In the summer of ’76 I had yet to progress from growing cacti to ‘proper’ gardening. By some strange alignment in the heavens, a few weeks ago, I acquired a collection of mature cacti in a chance encounter.
Having soaked them all in ‘Provado’, to rid them of their (almost mandatory) mealy bug infestation, the hot weather has allowed them to luxuriate outside, sunbathing against a sunny wall. As long as they get plenty of sun, to dry them out afterwards, even the occasional downpour won’t do them any harm. Cacti and succulents need to be kept dry during cold, gloomy, weather but, while they are actively growing in the summer, a degree of watering is required.
If writing about cacti hasn’t initiated an end to the current dry spell, then nothing will.
Without wanting to put a complete ‘damper’ on things; I’d certainly like to see some rain, if only to ensure that my herbaceous perennials stand some chance of staying alive until the autumn. On the watering front: I never irrigate lawns; I try not to water the beds and borders (except where the plants are newly planted); I hand-water my plants in pots and containers or else, even in a wetter summer, they’d die.
Remember—if you are having to keep annuals, tender perennials and bedding plants well-watered, then you will also have to add a balanced fertiliser to the water on a fortnightly, possibly weekly basis. Together with the unavoidable need to dead-head, feeding is important if they are to keep on growing and flowering right up until the first frosts.
Hot, dry, conditions favour weeds in their unquenchable desire to flower / set seed in as short a time as possible. Abundant water slows the actual ‘running to seed’ process, buying you a bit of time, but as soon as there’s a dry spell weeds rapidly flower, get pollinated and set seed before you know it. The trick is to nip in and remove them before they flower. If it’s an annual weed, not bearing seed, it can be added to the compost heap which is at its most active, and therefore hottest, during the summer months.
It is not recommended to apply chemical weed killers during drought conditions because they rely on the weeds being ‘in active growth’ to work. Hopefully, by this time of the year, weeds should be under control so holding off from a chemical attack, if you allow yourself the luxury in the first place, need not be too much of a bind. There is still bound to be time, at some point this month or next, to deal a blow to persistent weeds in order that they do not get a chance to overwinter.
The major task for me to start this month is the annual trimming of yew hedges. By this point in the year they have made a lot of soft ‘extension’ growth and this must be removed if the hedge is to remain a nice tight shape and within bounds. Newly planted yew hedges need to be trimmed, to encourage a dense, solid, hedge, but less drastically. Some new growth needs to be left in order that they grow taller / broader until they reach the planned height and width.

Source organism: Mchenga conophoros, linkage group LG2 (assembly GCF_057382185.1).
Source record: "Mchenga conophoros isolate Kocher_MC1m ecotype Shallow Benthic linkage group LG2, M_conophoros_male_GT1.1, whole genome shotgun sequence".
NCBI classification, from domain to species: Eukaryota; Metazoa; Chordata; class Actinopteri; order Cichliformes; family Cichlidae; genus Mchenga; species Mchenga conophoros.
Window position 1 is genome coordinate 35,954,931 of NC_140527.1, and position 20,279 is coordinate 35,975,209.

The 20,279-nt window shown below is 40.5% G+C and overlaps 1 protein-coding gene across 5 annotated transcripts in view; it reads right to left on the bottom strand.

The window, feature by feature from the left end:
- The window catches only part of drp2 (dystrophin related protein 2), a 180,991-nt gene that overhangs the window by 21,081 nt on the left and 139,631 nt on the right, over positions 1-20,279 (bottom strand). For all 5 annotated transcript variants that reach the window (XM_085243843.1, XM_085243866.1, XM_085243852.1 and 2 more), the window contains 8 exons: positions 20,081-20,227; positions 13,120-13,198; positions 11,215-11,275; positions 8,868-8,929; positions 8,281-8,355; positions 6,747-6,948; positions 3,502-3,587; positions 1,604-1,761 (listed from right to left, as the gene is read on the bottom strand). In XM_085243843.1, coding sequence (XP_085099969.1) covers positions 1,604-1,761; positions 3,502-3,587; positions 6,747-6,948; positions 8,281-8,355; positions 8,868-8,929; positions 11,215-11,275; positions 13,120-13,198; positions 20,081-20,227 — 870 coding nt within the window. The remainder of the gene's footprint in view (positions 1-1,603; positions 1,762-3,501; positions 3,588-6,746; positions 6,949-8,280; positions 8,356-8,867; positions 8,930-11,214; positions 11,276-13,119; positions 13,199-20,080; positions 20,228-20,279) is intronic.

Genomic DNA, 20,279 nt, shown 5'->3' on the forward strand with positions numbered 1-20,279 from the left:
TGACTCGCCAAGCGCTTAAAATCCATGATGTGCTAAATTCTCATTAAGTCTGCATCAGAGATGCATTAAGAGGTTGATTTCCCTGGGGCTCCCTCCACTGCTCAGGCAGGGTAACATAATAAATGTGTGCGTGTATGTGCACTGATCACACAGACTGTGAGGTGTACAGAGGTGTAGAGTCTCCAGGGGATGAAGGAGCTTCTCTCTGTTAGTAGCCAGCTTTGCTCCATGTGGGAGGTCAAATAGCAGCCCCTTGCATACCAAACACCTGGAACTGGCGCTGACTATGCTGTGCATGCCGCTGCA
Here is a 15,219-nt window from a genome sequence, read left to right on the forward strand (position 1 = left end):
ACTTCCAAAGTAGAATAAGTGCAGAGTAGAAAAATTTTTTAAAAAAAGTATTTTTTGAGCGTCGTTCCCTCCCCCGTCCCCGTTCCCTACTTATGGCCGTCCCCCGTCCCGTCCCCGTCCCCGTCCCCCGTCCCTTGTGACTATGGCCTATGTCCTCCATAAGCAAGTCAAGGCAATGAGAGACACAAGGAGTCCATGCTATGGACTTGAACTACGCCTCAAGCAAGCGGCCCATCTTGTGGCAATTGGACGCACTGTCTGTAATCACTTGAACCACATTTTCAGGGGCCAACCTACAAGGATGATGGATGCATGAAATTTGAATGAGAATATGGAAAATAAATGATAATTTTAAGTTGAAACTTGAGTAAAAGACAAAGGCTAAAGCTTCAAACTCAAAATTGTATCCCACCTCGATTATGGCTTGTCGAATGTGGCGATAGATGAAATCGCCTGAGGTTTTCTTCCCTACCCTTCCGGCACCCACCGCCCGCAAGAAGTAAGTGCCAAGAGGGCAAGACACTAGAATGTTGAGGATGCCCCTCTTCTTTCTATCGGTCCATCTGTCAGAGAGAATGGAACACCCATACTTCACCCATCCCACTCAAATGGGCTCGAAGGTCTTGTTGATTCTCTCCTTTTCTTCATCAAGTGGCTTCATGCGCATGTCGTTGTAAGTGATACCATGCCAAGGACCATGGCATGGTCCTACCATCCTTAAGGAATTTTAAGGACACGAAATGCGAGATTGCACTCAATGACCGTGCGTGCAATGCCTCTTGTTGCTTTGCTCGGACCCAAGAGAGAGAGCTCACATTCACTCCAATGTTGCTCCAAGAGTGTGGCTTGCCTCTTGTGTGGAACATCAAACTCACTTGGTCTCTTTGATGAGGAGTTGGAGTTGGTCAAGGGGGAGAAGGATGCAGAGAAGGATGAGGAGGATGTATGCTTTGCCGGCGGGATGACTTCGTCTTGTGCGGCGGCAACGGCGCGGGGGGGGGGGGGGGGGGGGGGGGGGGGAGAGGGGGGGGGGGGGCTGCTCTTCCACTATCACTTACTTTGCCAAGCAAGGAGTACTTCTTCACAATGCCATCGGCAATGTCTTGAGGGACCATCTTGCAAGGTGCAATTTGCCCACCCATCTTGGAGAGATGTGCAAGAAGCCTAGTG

Once yew hedges have reached the desired size then they respond well to being trimmed back to the same height and shape each year. A minimal amount of new growth can be left, literally just a fraction of an inch, but otherwise a single trim around now is all they need. Eventually they will expand to the point where a drastic chop back is necessary but then they really come into their own because, rarely amongst conifers, they retain the ability to sprout afresh from even the oldest, brownest, wood.
I did have to chop back a yew ‘cone’, at the height of our recent spell of hot, sunny, weather, despite knowing that it would end up looking pretty poorly for a while. It was so badly overgrown, untrimmed for at least three years, that whenever it was cut back it would look unsightly for a while. The strong sun, on leaves which had not been subjected to unfiltered light for years, led to the inevitable scorching of the newly exposed foliage.
When trimming smaller specimens, especially if you are forced to trim box bushes during sunny weather, covering them immediately afterwards with sacking, or hessian, can reduce this scorching effect. It is unsightly but I know that the yew will produce new leaves, hopefully before winter is upon us, so living with the sun damage, temporarily, is tolerable.
On the plus side, all this sun has brought on the later summer stalwarts like never before. All the Compositae (daisy flowered) border perennials, such as the asters, heleniums, Helianthus, Inula and rudbeckias, which come into their own after the longest day, are responding to the heat and sunshine with gusto. Many are already coming into flower, much earlier than in a colder, wetter, summer, which is fine as long as a ‘weather eye’ is kept on them in the event that they need cutting back, to encourage a second flush of flowers, when they threaten to run to seed too soon.
Not all border perennials respond to being cut back, after flowering, by producing a second flush of flowers but it’s a good trick that’s always worth trying. You may be able to increase your chances of success by giving them a good soak, applying multiple cans of water, after chopping off the spent blooms. As a final ‘insurance policy’, watering with the same kind of liquid feed that you apply to annuals and bedding plants, does no harm and may be just what a herbaceous perennial requires to produce a fresh flush of flowers rather than begin to die back.
Anything fresh is good, especially now, when the heat and dust threatens to take the shine off even the most well stocked garden.